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An Appraisal of Embedding

An Appraisal of EmbeddingIraq was the modern test case for the military-media embed program, and it appears to have worked. The options of the past—censorship and restricted access—will not work as well in an age of satellite imagery and cell phones. Most reporters, especially the ones who risk their lives in combat zones, take their loyalty to the truth very seriously. The temptation to sensationalize a negative story can thus only be tempered by exposing reporters to the truth and a better understanding of the big picture. When the bad news hits, reporters need to already have considerable experience under their belts to be able put their observations into context. If the military, from the outset, allows journalists to glimpse the making of operational plans—allows them to witness the care and consideration for all possible contingencies, the deliberate avoidance of collateral damage, and the cooperation with other governmental and nongovernmental organizations—then those journalists will have a much greater appreciation of the situation. If the military denies correspondents access to operational planning and execution, reporters will draw their own, possibly erroneous, conclusions and assign blame where they think best.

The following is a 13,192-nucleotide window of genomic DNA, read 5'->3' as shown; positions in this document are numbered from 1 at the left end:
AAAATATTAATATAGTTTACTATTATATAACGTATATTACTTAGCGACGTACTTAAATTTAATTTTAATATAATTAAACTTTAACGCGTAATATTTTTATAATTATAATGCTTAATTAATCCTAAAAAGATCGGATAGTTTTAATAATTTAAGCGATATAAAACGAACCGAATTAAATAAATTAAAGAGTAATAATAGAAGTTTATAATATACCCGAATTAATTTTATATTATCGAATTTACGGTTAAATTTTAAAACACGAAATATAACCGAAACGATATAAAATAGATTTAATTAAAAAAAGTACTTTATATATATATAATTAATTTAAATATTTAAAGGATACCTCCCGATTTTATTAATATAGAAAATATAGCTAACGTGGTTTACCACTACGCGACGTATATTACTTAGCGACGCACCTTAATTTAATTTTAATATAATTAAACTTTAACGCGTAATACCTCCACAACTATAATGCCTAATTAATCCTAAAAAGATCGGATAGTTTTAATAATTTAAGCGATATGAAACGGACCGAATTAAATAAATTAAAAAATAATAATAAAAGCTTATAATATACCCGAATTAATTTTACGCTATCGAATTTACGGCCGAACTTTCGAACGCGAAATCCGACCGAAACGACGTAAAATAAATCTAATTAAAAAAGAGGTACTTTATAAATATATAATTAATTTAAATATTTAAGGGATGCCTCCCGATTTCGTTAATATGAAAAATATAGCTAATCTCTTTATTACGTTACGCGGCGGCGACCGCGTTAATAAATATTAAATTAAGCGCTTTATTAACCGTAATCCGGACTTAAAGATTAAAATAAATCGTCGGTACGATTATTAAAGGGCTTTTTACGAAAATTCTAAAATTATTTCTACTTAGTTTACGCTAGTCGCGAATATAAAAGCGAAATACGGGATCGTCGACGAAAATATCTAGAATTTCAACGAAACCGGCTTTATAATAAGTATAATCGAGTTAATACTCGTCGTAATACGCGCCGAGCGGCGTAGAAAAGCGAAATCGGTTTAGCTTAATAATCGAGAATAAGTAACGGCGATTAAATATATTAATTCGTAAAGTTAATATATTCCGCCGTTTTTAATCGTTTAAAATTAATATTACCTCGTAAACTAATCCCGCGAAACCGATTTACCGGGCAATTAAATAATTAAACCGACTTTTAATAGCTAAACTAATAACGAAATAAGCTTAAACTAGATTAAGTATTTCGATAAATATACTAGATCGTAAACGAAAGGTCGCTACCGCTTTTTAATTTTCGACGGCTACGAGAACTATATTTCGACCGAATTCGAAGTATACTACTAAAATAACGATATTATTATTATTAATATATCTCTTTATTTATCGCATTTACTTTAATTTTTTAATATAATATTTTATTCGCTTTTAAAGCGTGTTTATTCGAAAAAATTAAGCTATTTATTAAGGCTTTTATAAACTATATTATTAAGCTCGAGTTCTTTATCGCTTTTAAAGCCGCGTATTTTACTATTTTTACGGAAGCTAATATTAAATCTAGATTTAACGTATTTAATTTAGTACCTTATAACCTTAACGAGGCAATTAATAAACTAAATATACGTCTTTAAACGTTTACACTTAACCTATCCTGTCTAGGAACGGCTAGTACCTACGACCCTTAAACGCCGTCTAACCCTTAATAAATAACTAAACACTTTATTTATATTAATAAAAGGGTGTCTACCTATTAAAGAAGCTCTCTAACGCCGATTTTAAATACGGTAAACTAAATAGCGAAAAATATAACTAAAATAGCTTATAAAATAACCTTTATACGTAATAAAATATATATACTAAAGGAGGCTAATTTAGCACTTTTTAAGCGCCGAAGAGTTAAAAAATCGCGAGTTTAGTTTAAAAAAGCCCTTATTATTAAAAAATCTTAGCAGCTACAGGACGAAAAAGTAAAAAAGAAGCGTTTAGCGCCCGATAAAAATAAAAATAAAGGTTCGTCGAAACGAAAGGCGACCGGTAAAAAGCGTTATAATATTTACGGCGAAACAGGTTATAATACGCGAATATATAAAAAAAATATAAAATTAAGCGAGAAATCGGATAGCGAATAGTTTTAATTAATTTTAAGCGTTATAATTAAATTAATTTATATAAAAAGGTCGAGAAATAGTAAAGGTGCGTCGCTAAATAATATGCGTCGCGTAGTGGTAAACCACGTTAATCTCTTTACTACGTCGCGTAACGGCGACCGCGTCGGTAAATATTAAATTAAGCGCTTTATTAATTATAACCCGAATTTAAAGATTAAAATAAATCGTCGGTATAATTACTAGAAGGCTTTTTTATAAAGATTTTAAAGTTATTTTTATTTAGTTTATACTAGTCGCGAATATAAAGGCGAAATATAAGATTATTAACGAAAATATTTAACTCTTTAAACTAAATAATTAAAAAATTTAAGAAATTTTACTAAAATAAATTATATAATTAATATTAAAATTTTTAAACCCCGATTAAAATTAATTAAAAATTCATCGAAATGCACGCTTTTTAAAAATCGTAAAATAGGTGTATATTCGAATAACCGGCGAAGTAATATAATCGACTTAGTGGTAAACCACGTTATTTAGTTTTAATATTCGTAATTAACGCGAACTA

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Motivating Soldiers: The Example of the Israeli Defense Forces

Motivating Soldiers: The Example of the Israeli Defense Forces“Neither numbers nor strength bring victory in war; but whichever army goes into battle stronger in soul, their enemies generally cannot withstand them,” said Xenophon, a famous Greek military leader and philosopher in ancient Greece. A strong soul, in modern times, is equivalent to high combat motivation. Likewise, combat motivation’s centrality to a successful outcome in military operations, from patrolling to full-scale wars, cannot be overstated. Combat motivation has been referred to as the “secret weapon” of the Israel Defense Forces. Given the historical asymmetry of forces between Israel and its enemies, the way in which Israel has managed to parry significant conventional and non-conventional attacks—often in the face of substantial quantitative inferiority—has been due mostly to its superior qualitative edge based on its armed forces’ professionalism, superior training methods and combat morale. On numerous occasions, quantitatively inferior armies have been able to have the upper hand because of their fighting spirit, aggressiveness and relatively buoyant high morale. Indeed, research has demonstrated time after time that there is a strong relationship between cohesion, soldiers’ level of morale and combat efficiency.